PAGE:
the cross of a saint
On Tuesday 5th June the Syriac Orthodox Church celebrated the dukhrono
(commemorative feast) of St Jacob of Edessa (d708).
Born in a village in the province of Antioch, St Jacob became a monk as a young man, eventually being ordained a priest and, in 684, he was enthroned as Metropolitan of Edessa, in those days a splendid city, but today a backwater in south east Turkey called Urfa.
St Jacob placed his formidable intellect at the service of the Church and he is considered one of the greatest minds in Orthodoxy. Among other things he wrote the first systematic treatise on Syriac grammar, devising
a system of vowel signs for that language, revised the translation of the Old Testament, supplying extensive marginal notes and glosses, spent eleven years writing commentaries on the Greek versions of Holy Scripture, energetically promoted the study of Greek, thus becoming an important like in the chain of transmission that spread Greek learning among the Arabs, translated many works into Syriac, wrote and enforced strict rules for monks, and revised the Anaphora of St James.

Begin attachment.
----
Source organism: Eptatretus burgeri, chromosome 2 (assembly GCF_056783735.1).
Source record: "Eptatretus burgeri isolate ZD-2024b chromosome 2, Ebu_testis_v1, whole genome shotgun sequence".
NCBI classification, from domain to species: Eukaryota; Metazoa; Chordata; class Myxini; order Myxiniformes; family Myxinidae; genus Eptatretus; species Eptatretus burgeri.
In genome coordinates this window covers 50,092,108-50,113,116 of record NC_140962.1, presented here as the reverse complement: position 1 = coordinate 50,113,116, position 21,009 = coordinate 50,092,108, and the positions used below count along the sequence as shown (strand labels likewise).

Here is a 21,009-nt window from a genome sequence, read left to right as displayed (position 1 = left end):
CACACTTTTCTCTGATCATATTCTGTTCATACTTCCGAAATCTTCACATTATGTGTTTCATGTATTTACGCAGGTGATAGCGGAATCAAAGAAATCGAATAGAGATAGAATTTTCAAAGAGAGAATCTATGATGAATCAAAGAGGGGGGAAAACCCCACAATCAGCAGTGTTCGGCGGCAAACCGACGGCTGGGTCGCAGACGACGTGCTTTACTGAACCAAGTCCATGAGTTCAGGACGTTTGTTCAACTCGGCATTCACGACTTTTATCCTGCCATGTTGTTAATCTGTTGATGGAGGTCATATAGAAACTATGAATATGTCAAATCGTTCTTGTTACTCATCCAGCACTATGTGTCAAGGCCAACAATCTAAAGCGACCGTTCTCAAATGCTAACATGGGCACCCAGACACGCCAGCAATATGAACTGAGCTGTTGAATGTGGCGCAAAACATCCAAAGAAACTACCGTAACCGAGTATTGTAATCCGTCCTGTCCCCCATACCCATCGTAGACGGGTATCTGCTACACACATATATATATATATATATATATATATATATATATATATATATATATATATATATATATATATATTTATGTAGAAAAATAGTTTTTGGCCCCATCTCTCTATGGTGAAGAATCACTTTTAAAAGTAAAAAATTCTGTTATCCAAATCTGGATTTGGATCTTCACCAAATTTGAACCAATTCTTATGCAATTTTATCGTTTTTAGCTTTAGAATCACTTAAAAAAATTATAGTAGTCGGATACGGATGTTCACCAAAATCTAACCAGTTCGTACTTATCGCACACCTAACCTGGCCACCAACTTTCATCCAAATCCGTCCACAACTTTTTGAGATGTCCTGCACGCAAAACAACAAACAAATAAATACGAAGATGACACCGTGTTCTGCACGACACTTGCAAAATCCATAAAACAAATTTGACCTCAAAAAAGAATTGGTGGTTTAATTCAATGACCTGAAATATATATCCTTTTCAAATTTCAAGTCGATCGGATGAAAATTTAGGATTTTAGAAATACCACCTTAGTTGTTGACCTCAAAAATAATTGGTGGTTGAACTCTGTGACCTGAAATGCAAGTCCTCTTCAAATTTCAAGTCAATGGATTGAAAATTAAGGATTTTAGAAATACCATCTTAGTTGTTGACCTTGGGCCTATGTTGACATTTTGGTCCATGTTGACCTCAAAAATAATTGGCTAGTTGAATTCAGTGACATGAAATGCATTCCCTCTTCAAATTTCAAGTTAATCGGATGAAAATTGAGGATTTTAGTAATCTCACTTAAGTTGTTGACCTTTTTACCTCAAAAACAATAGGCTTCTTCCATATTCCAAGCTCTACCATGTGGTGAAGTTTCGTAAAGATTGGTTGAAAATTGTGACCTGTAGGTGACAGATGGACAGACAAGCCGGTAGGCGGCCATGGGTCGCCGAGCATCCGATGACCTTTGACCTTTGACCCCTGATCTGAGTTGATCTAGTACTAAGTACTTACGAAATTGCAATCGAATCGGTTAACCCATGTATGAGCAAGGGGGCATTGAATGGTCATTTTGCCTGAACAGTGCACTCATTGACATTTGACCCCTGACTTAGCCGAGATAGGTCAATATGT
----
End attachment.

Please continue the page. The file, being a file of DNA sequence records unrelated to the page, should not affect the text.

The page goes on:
However, St Jacob, like all of us, had a heavy cross to bear, namely an inflexible rectitude and a fiery temper, which made it impossible for him to be effective as a Church administrator. Not for him the quiet word in private, nor the judicious turning of a blind eye. On the contrary, he once publicly burnt a book of canon law because so many of the clergy infringed
Quite how St Jacob dealt with his cross is not recounted, but that his prodigious intellectual gifts should be offset by a very imperfectly formed temperament seems to have been God's way of forcing him to struggle with himself and counteract pride. certainly the fruit of St Jacob's labours show us that his tree was blessed by grace.
It would be interesting to know about other saints and their struggles with the negative sides of their nature, because this would give us a helping hand with our own inner fight.